DSI Wealth Management
Senior Wealth Management Advisor
Chad Beck is a Wealth Management Advisor at DSI Wealth Management, a firm dedicated to performing services for their clients, their clients' families, employees and the community. Their strategy begins with a thorough understanding of each client’s values, goals and current financial condition. Chad and his team know the key to a strategic plan is in the implementation and constant updating.
Having started his career in the financial services industry in 2007 at a large Variable Annuity Company, Chad learned a great deal about both the retail, as well as the wholesaling side of the securities business. During his time there, Chad soon realized he wanted to be on the retail side, working face to face with clients and building strong relationships while helping clients to plan for their futures. In 2009 Chad was instrumental in opening a satellite office for the largest regional firm on the West Coast in Santa Barbara, California as the Operations Manager. Before long, he transitioned into a sales role and it was there that he found his niche.
Chad joined DSI Wealth Management in 2011 holding his FINRA series 6, 63, 65 and 7 securities registrations, as well as a Life Insurance License. He is a personal Financial Advisor working with individuals and families to help them realize their long and short term financial goals. Chad completed his college education at the University of Colorado, Boulder, while majoring in Economics with a Business emphasis. He enjoys sitting with clients and learning their greatest fears and financial goals, and then implementing a plan that will help them know he has done the very best to help protect them, while helping them strive towards achieving those goals.
If the distribution is being paid out to the trust, then yes, the entire amount is taxable. The amount of money has no bearing on the taxation when it comes to IRA's because they do not fall within the estate tax limit. Depending on how the IRA is funded, you may have an option to take a 5 year payout so that the tax liability can be spread over 5 years versus taking it all in one lump sum during one calendar year.
First and foremost, I'm sorry for your loss! As long as the mutual fund was not held inside of a retirement account for your father such as an IRA or 401(k), the inheritance is not taxable to you at all. In fact, you should receive a step up in cost basis, so that if you should decide to sell the position, you will only owe taxes on the amount over and above the value on the date of your fathers passing. If he invested $10K, and on the day he passed it was worth $30K, and you sold a month later for $31K, you would have long term capital gains tax on $1,000 only.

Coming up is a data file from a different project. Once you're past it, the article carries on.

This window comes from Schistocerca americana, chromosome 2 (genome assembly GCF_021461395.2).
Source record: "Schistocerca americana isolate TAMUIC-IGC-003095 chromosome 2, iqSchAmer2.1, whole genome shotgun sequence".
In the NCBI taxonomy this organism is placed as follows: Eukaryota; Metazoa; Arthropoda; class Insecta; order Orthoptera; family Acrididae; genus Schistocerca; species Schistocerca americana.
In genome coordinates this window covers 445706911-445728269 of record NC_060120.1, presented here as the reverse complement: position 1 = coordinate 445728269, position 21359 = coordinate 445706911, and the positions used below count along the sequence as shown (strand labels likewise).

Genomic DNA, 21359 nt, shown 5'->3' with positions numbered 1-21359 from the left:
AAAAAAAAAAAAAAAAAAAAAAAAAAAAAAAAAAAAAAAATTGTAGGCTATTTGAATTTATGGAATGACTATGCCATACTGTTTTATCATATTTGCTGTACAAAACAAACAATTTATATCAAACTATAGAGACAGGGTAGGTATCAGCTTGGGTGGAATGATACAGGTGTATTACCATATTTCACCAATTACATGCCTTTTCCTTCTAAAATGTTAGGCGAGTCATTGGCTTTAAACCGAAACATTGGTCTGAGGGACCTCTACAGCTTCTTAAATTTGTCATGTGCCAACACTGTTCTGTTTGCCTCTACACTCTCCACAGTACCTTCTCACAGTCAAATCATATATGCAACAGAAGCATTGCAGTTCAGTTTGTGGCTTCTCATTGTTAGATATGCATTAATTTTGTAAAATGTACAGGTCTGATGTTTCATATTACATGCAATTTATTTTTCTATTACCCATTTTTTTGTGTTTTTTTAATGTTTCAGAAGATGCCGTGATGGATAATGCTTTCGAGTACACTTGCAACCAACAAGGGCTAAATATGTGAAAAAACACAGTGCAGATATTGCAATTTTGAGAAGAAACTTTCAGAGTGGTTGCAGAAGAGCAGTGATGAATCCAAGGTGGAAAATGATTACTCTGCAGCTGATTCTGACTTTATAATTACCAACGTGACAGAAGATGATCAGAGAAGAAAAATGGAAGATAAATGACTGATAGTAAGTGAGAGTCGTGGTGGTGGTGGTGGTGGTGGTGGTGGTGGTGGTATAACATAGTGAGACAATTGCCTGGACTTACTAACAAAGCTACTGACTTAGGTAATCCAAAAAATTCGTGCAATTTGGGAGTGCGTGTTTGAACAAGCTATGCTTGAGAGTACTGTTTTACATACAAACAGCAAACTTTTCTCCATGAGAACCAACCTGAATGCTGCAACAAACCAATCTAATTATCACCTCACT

The only caveat to this would be if your fathers estate was over $5+ million. If it is.... you'll need a much more in depth look at what your options are.
If assets are being split because of a QDRO, you or your husband will not be subject to any taxation, as long as you roll the portion you've been awarded into an IRA account. If funds are transferred properly, you will be able to take advantage of the tax deferred status until you begin taking distributions at some point in the future. The division of the assets will not show as a distribution on your husbands tax returns either, so he will not be subject to income taxes on the portion you receive.
You are entitled to move your newly established IRA account to any institution you please. As long as you do what's called a "Trustee to Trustee Transfer," you will not incur any tax liability at all. For example, if your old 401(k) is now in an IRA at Fidelity, but you don't have a relationship at Fidelity, you can transfer the account to Schwab let's say, or an advisor you work with or wish to work with and whatever custodian they have a relationship with. As far as the IRS is concerned, this does not count as a contribution or preclude you from making future contributions. You're simply looking to transfer an existing IRA to another institution.
If you ultimately want to remove the funds from the rollover IRA and fund your Roth with the distribution, that's a whole other animal. Under the rules of the Roth conversion, you will have to pay income taxes on the amount you roll into the Roth. This transaction also has no bearing on how much you have already contributed to the Roth, or how much you plan to contribute.
As always, it would be best to consult your tax preparer if you decide you want to do a Roth conversion. If there is a sizable amount in your rollover IRA, you may move into a higher tax bracket should you decide to convert the entire amount in one calendar year. It's always best to have a strategy for how to distribute funds out of a traditional or rollover IRA. I hope this helps! Feel free to reach out for further discussion.
If the family company has a written shareholders agreement, that should outline how the company should ultimately be valued at any given time, as well as the method by which an existing shareholder can sell his or her shares back to the company. If no such language exists, or language that speaks to whether the board or directors of the company have the power to rule on these matters, the majority shareholders should try to come up with a methodology for how to value the company that the seller of shares agrees with. If an agreement can not be reached as to how to value the company, then there are a number of third party organizations that can come in and give you a fair market value after reviewing your books. The downside to this is that these companies are often pricey.